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Delivery by drone in 30 minutes? Amazon says it's coming

By STEPHEN OHLEMACHER
Associated Press

WASHINGTON (AP) - Borrowing a pizza delivery motto, online retail giant Amazon told Congress Wednesday it is developing the technology to use drones to deliver packages in 30 minutes or less, a broad expansion of unmanned flight that is raising concerns about safety, security and privacy.

Using commercial drones to quickly deliver packages is probably years away. But when government regulations catch up with emerging technologies, it could revolutionize the way people shop for items they need quickly, said Paul E. Misener, vice president of global public policy for Amazon.com.

"If a consumer wants a small item quickly, instead of driving to go shopping or causing delivery automobiles to come to her home or office, a small, electrically-powered (drone) vehicle will make the trip faster and more efficiently and cleanly," Misener told the House Oversight Committee.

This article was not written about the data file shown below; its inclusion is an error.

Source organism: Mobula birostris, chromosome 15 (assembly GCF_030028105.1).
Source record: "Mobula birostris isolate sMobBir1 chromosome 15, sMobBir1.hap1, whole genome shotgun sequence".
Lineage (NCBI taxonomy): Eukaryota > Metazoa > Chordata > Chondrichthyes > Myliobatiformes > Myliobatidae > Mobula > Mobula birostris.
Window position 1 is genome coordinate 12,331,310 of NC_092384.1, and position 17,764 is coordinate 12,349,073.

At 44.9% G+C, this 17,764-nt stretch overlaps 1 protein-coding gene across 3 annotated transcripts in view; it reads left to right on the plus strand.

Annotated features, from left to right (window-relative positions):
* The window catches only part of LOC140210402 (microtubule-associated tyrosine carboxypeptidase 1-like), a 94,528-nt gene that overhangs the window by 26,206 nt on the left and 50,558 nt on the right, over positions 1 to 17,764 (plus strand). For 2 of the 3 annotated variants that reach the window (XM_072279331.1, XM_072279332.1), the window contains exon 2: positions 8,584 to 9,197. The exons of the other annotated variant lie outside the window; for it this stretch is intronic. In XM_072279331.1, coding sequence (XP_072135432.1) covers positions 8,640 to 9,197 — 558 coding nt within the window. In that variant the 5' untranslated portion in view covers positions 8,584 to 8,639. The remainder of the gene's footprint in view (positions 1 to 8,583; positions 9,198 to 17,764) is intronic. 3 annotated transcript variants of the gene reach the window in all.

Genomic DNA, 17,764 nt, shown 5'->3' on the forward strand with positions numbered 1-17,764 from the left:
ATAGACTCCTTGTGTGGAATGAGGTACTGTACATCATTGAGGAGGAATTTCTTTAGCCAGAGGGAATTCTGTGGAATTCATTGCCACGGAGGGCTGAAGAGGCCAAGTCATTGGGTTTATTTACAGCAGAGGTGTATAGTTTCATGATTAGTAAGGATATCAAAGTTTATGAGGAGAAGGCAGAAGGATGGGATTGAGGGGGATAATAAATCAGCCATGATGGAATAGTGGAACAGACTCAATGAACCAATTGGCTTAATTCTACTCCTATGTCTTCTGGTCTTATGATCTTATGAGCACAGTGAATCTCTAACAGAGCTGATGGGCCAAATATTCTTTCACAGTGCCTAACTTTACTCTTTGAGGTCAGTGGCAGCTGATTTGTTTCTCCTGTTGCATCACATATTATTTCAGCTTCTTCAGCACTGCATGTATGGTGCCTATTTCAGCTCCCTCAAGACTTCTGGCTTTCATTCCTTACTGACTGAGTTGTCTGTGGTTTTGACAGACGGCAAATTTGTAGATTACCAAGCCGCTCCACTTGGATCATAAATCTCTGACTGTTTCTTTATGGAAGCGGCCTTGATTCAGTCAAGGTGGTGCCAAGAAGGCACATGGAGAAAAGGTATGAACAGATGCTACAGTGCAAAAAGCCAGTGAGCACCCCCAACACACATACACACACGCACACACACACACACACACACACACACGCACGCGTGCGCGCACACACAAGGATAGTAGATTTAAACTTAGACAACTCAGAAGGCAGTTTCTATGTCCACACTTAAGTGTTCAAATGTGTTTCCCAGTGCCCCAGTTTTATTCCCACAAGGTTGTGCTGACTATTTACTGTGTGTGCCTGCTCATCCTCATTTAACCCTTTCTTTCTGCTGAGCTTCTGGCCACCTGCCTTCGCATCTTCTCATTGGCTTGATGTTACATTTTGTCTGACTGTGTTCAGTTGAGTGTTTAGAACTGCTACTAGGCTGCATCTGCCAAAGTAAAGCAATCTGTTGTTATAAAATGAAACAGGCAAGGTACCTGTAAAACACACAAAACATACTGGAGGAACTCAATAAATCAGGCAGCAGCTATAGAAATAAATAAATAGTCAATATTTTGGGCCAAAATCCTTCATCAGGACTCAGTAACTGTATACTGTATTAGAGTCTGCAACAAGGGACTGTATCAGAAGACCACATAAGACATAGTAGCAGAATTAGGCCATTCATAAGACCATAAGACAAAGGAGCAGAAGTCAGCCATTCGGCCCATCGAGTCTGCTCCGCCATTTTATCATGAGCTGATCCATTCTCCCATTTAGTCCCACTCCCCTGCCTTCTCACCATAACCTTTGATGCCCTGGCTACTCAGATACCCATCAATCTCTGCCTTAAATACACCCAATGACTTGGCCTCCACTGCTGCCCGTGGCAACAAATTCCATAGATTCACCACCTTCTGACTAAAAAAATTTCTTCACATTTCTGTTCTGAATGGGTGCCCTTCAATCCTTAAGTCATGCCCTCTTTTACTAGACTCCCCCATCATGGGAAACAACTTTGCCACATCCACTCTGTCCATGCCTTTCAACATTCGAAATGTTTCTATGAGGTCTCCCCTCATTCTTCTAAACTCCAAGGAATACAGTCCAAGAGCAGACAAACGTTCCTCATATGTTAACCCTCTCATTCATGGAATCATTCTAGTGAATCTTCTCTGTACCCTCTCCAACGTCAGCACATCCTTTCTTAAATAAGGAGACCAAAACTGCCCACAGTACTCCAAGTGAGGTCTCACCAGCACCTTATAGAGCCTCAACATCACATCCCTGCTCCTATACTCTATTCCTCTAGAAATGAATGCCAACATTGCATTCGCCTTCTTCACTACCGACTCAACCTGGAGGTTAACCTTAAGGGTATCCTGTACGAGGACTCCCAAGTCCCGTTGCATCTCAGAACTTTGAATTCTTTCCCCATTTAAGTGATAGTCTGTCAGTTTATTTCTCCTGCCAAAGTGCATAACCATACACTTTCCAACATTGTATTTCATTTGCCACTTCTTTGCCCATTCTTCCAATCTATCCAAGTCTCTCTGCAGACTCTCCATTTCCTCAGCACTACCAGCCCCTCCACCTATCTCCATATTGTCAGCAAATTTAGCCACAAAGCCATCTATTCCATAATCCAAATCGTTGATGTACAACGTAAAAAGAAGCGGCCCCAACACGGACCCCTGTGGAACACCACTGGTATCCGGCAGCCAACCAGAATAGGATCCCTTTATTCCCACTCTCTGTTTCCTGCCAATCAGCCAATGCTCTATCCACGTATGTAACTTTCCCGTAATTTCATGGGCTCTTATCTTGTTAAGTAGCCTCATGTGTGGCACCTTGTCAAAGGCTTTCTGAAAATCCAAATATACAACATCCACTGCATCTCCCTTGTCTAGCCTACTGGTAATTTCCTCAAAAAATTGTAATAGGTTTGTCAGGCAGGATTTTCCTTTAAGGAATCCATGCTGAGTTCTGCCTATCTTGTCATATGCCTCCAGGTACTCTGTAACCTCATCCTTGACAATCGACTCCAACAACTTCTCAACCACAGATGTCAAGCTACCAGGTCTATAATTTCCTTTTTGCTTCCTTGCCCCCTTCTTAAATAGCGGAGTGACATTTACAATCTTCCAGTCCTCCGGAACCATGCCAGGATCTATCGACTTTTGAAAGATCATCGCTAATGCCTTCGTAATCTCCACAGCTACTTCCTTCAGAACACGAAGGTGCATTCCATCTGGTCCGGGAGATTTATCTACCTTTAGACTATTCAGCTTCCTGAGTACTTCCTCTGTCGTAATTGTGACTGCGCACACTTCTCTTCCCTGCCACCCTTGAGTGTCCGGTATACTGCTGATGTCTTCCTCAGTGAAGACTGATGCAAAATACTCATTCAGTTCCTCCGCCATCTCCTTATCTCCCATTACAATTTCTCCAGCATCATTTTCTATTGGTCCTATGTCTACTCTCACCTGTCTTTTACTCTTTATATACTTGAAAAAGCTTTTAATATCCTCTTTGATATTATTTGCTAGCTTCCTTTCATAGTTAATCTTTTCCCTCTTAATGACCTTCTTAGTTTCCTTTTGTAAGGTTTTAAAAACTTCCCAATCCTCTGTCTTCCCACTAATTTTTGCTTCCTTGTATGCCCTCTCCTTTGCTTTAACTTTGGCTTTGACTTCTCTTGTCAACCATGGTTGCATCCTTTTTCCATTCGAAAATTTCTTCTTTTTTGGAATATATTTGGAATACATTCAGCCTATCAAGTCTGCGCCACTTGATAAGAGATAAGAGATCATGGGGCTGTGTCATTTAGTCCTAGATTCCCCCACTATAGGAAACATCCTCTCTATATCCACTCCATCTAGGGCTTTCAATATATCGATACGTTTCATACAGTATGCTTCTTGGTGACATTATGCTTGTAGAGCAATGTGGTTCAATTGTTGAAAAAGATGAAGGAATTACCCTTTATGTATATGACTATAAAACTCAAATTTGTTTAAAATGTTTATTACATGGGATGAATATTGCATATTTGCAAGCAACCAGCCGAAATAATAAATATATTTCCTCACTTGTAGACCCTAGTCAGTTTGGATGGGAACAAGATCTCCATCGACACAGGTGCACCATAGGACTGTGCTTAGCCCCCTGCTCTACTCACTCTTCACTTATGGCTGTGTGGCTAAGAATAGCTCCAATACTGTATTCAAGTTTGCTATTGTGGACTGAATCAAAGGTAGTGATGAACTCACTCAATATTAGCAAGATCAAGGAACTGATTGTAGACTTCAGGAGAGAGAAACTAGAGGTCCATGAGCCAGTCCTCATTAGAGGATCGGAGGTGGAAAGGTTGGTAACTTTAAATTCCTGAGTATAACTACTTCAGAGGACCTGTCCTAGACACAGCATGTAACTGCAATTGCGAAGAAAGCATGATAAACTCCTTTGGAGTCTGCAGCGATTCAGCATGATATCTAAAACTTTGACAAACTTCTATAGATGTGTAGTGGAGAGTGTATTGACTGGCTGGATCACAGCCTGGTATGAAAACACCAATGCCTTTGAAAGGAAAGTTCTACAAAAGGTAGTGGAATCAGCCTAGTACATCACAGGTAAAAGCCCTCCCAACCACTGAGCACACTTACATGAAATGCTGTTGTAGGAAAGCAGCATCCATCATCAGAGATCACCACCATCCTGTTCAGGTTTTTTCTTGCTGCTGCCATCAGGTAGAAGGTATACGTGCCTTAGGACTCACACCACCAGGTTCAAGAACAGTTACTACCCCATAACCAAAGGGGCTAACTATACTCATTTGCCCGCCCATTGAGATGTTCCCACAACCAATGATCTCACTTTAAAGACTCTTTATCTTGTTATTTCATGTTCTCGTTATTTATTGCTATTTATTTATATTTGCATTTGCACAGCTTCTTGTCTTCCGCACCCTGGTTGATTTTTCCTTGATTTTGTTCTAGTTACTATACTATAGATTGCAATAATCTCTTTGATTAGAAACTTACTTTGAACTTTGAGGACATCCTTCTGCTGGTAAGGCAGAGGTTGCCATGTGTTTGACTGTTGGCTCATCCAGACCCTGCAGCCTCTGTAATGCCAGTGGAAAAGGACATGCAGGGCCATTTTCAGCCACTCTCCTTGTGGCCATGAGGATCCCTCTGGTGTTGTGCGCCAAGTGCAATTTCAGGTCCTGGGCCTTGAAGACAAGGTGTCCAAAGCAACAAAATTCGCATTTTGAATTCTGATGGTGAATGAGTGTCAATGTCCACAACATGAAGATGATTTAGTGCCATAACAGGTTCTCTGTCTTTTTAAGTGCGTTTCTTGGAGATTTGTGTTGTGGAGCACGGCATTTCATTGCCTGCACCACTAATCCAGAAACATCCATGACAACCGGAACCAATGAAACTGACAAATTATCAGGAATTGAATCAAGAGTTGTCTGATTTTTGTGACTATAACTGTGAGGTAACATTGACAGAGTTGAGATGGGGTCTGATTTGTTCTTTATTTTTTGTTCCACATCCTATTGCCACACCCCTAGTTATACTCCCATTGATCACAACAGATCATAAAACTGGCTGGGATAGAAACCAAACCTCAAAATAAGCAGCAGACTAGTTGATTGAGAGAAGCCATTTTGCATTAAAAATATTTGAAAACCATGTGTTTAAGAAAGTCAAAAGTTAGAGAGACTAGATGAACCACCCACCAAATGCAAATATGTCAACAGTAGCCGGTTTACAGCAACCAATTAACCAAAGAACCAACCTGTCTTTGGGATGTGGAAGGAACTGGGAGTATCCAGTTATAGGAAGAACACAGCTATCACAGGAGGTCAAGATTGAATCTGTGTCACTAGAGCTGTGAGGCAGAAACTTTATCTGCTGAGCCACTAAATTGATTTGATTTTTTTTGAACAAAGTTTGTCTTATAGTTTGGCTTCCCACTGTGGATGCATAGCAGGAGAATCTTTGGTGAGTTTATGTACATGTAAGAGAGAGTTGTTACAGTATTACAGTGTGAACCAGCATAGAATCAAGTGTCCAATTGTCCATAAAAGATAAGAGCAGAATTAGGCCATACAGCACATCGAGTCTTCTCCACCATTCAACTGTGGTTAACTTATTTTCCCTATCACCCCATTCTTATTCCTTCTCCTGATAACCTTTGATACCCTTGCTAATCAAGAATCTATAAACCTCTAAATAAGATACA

The Federal Aviation Administration proposed rules in February that would severely restrict the use of commercial drones. The House panel held a hearing Wednesday on their economic potential as well as concerns about safety and privacy.

FAA's proposed rules would require operators to keep commercial drones within eyesight at all times, which significantly limits the distance they can fly. The restriction probably would prevent drone delivery as proposed by Amazon.

FAA Deputy Administrator Michael Whitaker said more research is needed before the government allows their widespread use.

"We are working diligently to develop a regulatory framework that will allow for innovation while ensuring the safety of other users of the airspace and people and property on the ground," Whitaker told the committee.

The rules should be finalized within a year, Whitaker said.

Misener urged Congress and the FAA to speed up the rules and to reconsider some of the restrictions for commercial drones. He said the technology exists to safely operate commercial drones well beyond the eyesight of the operator.

Misener said Amazon does not yet have the logistical capability to receive and process orders, and then deliver packages by drone within a half hour. But, he added, "We will have it by the time the regulations are ready."

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Follow Stephen Ohlemacher on Twitter: http://twitter.com/stephenatap

Copyright 2015 The Associated Press. All rights reserved. This material may not be published, broadcast, rewritten or redistributed.

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